Now that there is a general election in the UK, I am watching people debate, or should I say argue, listening to their point and how they defend it. I am really trying to understand how they have reached that decision.
One thing I have noticed is how conditioned people are by the messages they receive, in the media, talking to friends and the jobs they do or have done. What I find is that people who have worked in armed forces and to a lesser extent, the police, are conditioned in a way that is to follow authority blindly. That is useful if you are part of a fighting unit where discipline is critical, being told what to do and when is part of your every day job.
I get that.
How that translates to civvy life is what I interests me. I find that the majority of those will follow the most authoritarian route, whichever one seems to fit their black and white life in the services. There is a rule book, an expectation where this behaviour is demanded, anything less is unacceptable and will be punished. It’s a clear existence for those serving and makes it easy for them whilst in the job.
Once they are in civvy street, it’s completely different. There is chaos, shades of grey and is not like it is in their work life. They have to make sense of it, see the way through and the media comes through to tell them exactly what to think of whatever chaos is going, putting the message in, so it’s easy to vilify large swathes of society as being ‘The Problem’.
Their compliance has been created and carries on in every day life for them, with sometimes the most extreme measures being supported as necessary because they’ve seen it. One conversation I had with someone was around the Christmas market bombing in Berlin and his solution was to put a few rounds through the windscreen, that would stop them, meaning that we’d have armed services at every market, street corner or gathering of people just in case. My response was that we build squares to stop that particular type of attack, like companies do to stop their premises being ram raided buy concrete and steel pillars erected in the ground. Apparently I didn’t know what I was talking about.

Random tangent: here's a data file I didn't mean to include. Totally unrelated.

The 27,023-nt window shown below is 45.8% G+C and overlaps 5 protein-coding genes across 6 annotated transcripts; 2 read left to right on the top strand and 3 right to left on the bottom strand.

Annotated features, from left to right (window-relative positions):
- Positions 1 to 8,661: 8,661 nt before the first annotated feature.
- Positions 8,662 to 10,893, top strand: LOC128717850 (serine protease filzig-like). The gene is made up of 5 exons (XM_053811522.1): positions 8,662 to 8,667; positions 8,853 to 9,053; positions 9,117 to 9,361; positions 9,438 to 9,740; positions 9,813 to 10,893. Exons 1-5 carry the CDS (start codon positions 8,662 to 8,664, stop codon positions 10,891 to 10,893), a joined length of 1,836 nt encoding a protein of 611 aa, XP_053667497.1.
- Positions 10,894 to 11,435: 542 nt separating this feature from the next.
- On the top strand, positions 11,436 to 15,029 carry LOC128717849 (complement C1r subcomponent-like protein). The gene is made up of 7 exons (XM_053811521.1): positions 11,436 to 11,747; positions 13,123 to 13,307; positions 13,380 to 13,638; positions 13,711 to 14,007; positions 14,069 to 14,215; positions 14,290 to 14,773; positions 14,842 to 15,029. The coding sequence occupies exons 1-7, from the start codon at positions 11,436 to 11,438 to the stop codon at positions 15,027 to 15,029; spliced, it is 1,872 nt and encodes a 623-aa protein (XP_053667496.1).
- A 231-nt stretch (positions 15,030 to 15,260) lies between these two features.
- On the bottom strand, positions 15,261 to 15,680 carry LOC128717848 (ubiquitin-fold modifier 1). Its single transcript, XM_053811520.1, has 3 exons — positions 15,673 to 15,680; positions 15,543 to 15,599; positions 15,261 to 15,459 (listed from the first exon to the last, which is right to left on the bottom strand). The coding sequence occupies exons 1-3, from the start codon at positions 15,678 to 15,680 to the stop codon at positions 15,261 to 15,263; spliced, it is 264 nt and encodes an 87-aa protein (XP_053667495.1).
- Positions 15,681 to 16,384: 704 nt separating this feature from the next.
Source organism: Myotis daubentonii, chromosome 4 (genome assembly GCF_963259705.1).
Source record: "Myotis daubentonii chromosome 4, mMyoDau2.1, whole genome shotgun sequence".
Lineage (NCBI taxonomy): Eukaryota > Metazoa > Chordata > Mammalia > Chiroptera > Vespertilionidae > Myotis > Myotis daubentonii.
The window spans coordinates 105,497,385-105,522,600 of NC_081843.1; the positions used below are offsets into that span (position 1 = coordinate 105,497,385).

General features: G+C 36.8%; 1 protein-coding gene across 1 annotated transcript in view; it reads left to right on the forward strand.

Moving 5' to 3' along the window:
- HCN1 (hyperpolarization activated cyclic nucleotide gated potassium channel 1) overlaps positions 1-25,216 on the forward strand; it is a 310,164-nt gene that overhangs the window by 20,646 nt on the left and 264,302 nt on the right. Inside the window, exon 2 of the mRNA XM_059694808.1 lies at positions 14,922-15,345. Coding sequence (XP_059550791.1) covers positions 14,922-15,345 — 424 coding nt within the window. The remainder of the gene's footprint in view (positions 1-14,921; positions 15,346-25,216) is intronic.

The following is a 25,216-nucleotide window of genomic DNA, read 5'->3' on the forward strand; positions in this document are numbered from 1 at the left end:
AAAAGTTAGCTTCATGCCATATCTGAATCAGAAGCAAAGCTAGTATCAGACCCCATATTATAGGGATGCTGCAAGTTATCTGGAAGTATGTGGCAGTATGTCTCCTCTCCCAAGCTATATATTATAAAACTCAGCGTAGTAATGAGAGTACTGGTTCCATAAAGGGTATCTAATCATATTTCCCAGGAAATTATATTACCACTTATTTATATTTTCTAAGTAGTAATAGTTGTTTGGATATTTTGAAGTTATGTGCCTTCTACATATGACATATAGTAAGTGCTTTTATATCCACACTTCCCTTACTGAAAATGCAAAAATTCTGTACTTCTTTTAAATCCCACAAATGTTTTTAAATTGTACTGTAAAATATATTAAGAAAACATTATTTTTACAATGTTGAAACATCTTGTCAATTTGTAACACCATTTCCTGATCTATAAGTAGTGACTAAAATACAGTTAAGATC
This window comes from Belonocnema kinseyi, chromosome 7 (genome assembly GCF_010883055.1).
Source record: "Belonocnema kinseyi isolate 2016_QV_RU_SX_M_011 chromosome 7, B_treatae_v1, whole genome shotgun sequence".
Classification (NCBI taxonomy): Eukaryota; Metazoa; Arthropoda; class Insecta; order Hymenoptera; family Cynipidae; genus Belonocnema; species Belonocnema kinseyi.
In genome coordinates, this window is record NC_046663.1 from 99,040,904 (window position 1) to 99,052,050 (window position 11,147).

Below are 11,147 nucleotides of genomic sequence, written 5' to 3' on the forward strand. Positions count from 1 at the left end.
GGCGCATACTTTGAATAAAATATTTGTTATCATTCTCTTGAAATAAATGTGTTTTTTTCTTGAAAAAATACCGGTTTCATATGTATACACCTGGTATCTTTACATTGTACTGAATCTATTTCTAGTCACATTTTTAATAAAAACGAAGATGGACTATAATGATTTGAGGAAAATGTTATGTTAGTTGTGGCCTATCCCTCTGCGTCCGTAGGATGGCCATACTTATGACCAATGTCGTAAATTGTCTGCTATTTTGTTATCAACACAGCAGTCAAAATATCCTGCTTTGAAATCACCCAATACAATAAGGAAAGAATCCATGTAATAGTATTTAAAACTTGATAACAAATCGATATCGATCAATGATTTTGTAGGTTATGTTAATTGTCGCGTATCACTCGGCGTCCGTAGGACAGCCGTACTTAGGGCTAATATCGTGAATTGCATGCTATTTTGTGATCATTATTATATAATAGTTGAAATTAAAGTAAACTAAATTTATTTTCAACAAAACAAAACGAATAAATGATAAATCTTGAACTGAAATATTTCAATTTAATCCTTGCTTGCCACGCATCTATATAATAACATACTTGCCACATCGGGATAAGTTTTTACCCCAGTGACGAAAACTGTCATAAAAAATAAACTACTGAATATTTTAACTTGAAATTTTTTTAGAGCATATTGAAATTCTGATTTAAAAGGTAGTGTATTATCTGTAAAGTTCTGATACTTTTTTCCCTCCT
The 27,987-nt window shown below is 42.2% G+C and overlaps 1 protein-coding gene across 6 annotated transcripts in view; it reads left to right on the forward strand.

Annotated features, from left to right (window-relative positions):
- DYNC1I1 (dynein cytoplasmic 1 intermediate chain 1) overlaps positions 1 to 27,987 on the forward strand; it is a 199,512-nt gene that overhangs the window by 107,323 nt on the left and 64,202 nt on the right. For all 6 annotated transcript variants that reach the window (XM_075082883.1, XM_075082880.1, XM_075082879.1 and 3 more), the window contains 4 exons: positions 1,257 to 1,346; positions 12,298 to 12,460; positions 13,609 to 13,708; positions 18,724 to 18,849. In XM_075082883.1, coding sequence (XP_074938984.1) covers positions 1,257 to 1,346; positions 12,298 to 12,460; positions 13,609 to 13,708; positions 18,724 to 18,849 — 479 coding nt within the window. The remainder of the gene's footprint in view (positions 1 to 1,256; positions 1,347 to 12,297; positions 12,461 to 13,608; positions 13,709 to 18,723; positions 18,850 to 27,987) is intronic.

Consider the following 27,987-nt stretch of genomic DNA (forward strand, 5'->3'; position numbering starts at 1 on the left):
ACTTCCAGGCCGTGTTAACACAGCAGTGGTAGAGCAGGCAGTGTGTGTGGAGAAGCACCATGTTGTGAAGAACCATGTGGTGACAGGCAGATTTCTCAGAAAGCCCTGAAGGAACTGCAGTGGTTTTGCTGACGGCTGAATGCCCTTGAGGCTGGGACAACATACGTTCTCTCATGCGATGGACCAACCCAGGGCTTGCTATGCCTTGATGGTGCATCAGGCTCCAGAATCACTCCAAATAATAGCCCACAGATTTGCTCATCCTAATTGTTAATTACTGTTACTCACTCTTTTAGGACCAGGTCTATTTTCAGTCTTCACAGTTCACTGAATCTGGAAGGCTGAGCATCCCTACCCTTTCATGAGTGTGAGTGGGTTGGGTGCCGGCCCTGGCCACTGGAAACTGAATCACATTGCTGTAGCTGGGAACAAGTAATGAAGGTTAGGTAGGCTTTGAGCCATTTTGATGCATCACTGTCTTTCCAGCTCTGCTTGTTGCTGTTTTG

And that’s the problem in every day life for everyone. We have stopped listening, stopped discussing rationally and defend our answer to the death, to the point where reason leaves us. If all we have is a hammer, then everything is a nail and this metaphor covers the approach most have to a situation, regardless of how extreme or how inhumane that may be.
We have lost humanity in the bid to be right.
Our politics in the west are now politics of division and heading into territory of hate. Just mention immigrants in social media, watch the eruption in response. Usually, it takes the form of soundbites in the mainstream media; the pressure on services, the strain on the NHS, our schools at breaking point, the welfare system. Forget that we have fewer police, nurses and schools in the past seven years as part of austerity measures, where the debt has doubled. We begin to see a truer picture of the problem.
We are conditioned to ignore the deceit and focus on what we are told to discuss, then fight to the death on that narrow point, which acts as a distraction from what’s really going on in the world. Tribalism is only useful to others and we want to belong as people, it’s in our DNA, that desire to be part of the group to survive. Compliance is good for survival, except when we are complying with people whose motives are not for our benefit.
All I would love is people to stop and think what effect the policies of others have on themselves as well as those less fortunate, maybe not able to help themselves. Instead, we give consent to those who only have their own tribe’s welfare and profit at heart.
Hopefully the tide is turning and we can get back some humanity that is clearly lacking in our society.